we encourage teams to pursue other opportunities such as pitching at local

learning experience, the lean startup methodology, is emerging.

and regional entrepreneurial events, competing in regional and national

Most entrepreneurs fail because they build products no one wants. The

competitions, and getting in contact with local startup incubators.

lean startup methodology is a framework developed by Eric Ries to elim-

Our student teams have competed in business plan competitions at the

inate waste in the entrepreneurial process and build more successful busi-

state and tri-state levels for fifteen years, winning over $500,000 in prize

nesses. The framework stems from the concept of lean manufacturing and

money. During that time, three companies launched as a result of the course,

applies it to entrepreneurial problems. The fundamental task of the entre-

two of those companies were accepted into the Northwest Arkansas Ark

preneur is to “build-measure-learn” in a continuous cycle, constantly seek-

Challenge accelerator program, and all three were featured on CNN Money.

ing feedback to guide decision-making and increase success.

We continue to compete regionally, but in the last two years, with our

In the new capstone course, the “build-measure-learn” process is in-

shift to the lean startup model, our teams have begun receiving exposure

corporated through a tool designed by Ash Maurya called the lean model

on a national scale. We have been chosen to compete in the International

canvas. The canvas begins with teams writing a set of assumptions. In con-

Business Model Canvas Competition (qualifying regionally and at-large),

trast to the business plan, teams immediately test hypotheses with custom-

the Texas Christian University Values & Ventures competition, and Abilene

ers in an attempt to validate the problem they are trying to solve through

Christian University’s Startup Madness competition.

their businesses. From this feedback, they then revise their assumptions

When students solely focused on the creation of a business plan, they

and form more tests. It is not uncommon for the canvas process to result

tended to ignore a large part of the entrepreneurial experience: failure and

in hundreds of face-to-face interviews with potential customers prior to

uncertainty. The lean model canvas process has illustrated that while failure

finishing a working prototype. By the end of the canvas process, teams real-

and uncertainty are challenging, there is something that ultimately can be

ize that their initial thinking was incorrect. They continue in this feedback

learned from the experience. This process has exposed students to an im-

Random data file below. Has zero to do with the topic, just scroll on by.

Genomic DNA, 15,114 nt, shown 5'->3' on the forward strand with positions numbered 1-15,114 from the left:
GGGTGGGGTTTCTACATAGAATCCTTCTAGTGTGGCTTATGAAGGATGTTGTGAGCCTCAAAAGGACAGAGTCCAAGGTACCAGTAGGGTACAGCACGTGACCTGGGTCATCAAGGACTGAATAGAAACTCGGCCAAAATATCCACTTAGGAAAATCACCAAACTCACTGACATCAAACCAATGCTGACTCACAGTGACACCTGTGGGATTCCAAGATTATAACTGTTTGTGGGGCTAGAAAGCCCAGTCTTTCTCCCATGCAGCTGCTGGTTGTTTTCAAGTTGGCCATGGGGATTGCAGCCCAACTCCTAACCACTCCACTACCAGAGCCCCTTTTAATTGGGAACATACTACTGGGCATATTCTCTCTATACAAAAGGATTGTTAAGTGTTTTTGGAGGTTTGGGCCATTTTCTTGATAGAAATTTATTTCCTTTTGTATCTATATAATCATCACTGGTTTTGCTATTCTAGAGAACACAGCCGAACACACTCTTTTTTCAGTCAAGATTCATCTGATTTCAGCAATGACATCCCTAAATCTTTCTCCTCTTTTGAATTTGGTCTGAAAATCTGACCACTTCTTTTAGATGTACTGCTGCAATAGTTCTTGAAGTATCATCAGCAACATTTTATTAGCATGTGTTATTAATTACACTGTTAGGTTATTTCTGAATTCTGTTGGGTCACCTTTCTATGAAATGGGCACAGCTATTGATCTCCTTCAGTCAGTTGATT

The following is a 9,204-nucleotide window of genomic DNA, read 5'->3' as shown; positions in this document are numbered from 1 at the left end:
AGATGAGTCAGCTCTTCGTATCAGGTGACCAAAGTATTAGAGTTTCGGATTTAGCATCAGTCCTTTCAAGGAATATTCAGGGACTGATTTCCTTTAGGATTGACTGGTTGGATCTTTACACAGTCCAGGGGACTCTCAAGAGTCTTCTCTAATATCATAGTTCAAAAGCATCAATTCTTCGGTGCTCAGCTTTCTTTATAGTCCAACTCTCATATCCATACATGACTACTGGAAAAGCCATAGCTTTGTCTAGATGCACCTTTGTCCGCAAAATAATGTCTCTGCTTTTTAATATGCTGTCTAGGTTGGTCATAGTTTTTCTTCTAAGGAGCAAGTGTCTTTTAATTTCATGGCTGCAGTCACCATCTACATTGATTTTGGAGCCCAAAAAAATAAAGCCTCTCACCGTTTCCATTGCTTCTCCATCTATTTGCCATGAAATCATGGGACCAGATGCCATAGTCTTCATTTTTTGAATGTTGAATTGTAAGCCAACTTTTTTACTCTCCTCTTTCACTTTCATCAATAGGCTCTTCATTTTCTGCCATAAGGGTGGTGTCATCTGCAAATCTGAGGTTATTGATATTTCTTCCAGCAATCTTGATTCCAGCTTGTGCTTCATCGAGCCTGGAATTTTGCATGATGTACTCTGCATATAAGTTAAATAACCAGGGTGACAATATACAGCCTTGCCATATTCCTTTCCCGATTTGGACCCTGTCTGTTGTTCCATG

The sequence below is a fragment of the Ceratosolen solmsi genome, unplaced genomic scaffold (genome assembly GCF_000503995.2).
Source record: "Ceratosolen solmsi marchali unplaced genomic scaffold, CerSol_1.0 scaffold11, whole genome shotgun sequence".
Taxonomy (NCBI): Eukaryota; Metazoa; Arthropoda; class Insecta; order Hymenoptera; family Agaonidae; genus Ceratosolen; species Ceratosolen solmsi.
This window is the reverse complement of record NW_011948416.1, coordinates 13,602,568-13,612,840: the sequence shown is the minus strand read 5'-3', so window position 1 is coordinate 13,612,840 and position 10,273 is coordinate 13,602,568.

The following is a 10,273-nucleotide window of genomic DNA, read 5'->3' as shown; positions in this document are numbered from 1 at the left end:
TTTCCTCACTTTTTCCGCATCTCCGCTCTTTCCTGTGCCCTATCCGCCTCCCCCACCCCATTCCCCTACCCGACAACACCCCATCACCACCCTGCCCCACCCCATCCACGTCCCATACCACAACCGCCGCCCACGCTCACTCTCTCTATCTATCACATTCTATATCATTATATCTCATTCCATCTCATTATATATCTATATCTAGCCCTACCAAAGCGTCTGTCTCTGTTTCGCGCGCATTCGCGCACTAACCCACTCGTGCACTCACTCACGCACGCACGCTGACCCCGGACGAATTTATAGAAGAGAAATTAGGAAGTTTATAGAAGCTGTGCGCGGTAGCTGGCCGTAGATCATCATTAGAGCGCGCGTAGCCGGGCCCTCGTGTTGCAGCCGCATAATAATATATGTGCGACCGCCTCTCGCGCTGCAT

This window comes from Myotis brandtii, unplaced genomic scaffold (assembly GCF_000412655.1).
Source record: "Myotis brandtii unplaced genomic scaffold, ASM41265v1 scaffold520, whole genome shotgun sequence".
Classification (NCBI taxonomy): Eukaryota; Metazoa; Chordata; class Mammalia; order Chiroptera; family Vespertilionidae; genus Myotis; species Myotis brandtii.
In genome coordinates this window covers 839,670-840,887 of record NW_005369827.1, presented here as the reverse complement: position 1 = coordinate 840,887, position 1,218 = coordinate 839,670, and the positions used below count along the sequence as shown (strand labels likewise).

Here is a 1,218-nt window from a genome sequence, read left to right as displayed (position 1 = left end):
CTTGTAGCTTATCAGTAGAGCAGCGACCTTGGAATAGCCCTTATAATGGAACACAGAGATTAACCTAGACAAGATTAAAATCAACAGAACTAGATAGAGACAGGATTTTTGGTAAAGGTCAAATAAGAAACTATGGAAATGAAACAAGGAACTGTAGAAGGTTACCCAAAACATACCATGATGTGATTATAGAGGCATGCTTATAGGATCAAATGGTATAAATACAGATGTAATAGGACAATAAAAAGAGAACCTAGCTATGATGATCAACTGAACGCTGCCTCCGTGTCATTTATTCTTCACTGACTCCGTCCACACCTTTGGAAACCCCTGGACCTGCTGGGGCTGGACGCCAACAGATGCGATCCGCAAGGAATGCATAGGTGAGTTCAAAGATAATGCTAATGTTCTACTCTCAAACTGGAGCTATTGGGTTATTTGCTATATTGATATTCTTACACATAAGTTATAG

loop until they present their pitch, which includes their business model,

mersive entrepreneurial ecosystem that more accurately reflects the envi-

minimal viable product and research, at the end of the capstone experience.

ronment they will enter—one in which they create their own ventures that

26 | Impact

honor God, serve others, and impact the world. ■

Student Perspective

Failure & Uncertainty Emily Auel and Team Pivot Target Market for Successful Product Placement

O by Emily Auel ’19

ne of the pinnacle responsibilities

After doing extensive research and conducting over thirty interviews

of a business major is to be flexible and

with Ultimate players, we found that our initial thinking was incorrect.

adaptable in any situation. Taking the

Many interviewees thought it was a cool idea but said that they would not

reimagined business capstone course,

use it in their practices. Since those in our target market were not willing to

Innovation Launch Lab, taught me how

buy it, this was not viable for our product. So, we had to pivot. We ended

to be flexible when we got results that

up shifting our target audience to the pet parent market. We found that

contradicted our hypotheses. I learned

this group had a high amount of disposable income that they were willing

how to adapt a product to a completely

to spend on their pets and that more luxury pet hotels were being opened

new target market in a short period of time and how to learn from failure and accept that there is a lot of uncertainty as an entrepreneur.

During the fall semester of my senior year, I took my business capstone class. I had been

where our product could potentially be placed.

“I learned that entrepreneurship is difficult and in order to succeed, you have to be content with failure and uncertainty. You have to be resilient and persistent.”

told that the style of this capstone had changed. At the beginning of the class, each student had to pitch a business idea to

Since we used the lean startup methodology, we had the flexibility to

a group of business professionals. One of my classmates and I ended up

switch to a different target audience quickly. With the older business plan

partnering with a group of engineering majors who had already created

model, we would have felt committed to our first target demographic.

a prototype, and we pitched the idea together. The prototype was a device,

Throughout this process, I learned that entrepreneurship is difficult and

similar to an automatic baseball pitcher, that could independently catch,

in order to succeed, you have to be content with failure and uncertainty.